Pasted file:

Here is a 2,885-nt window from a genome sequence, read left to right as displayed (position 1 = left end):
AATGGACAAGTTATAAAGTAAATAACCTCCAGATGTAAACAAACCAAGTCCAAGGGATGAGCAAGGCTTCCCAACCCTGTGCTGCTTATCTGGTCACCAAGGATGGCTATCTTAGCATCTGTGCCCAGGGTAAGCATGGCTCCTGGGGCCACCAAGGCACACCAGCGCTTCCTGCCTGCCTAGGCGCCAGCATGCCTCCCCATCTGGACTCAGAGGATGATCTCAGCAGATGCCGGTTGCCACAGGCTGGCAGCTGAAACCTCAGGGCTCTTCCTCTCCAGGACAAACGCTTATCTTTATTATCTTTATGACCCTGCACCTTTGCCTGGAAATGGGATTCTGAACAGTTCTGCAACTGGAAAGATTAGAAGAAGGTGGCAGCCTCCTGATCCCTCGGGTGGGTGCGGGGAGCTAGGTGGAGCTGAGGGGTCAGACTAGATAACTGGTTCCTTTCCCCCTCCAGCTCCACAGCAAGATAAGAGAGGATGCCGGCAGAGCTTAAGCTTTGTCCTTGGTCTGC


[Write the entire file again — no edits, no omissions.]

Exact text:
Here is a 2,885-nt window from a genome sequence, read left to right as displayed (position 1 = left end):
AATGGACAAGTTATAAAGTAAATAACCTCCAGATGTAAACAAACCAAGTCCAAGGGATGAGCAAGGCTTCCCAACCCTGTGCTGCTTATCTGGTCACCAAGGATGGCTATCTTAGCATCTGTGCCCAGGGTAAGCATGGCTCCTGGGGCCACCAAGGCACACCAGCGCTTCCTGCCTGCCTAGGCGCCAGCATGCCTCCCCATCTGGACTCAGAGGATGATCTCAGCAGATGCCGGTTGCCACAGGCTGGCAGCTGAAACCTCAGGGCTCTTCCTCTCCAGGACAAACGCTTATCTTTATTATCTTTATGACCCTGCACCTTTGCCTGGAAATGGGATTCTGAACAGTTCTGCAACTGGAAAGATTAGAAGAAGGTGGCAGCCTCCTGATCCCTCGGGTGGGTGCGGGGAGCTAGGTGGAGCTGAGGGGTCAGACTAGATAACTGGTTCCTTTCCCCCTCCAGCTCCACAGCAAGATAAGAGAGGATGCCGGCAGAGCTTAAGCTTTGTCCTTGGTCTGC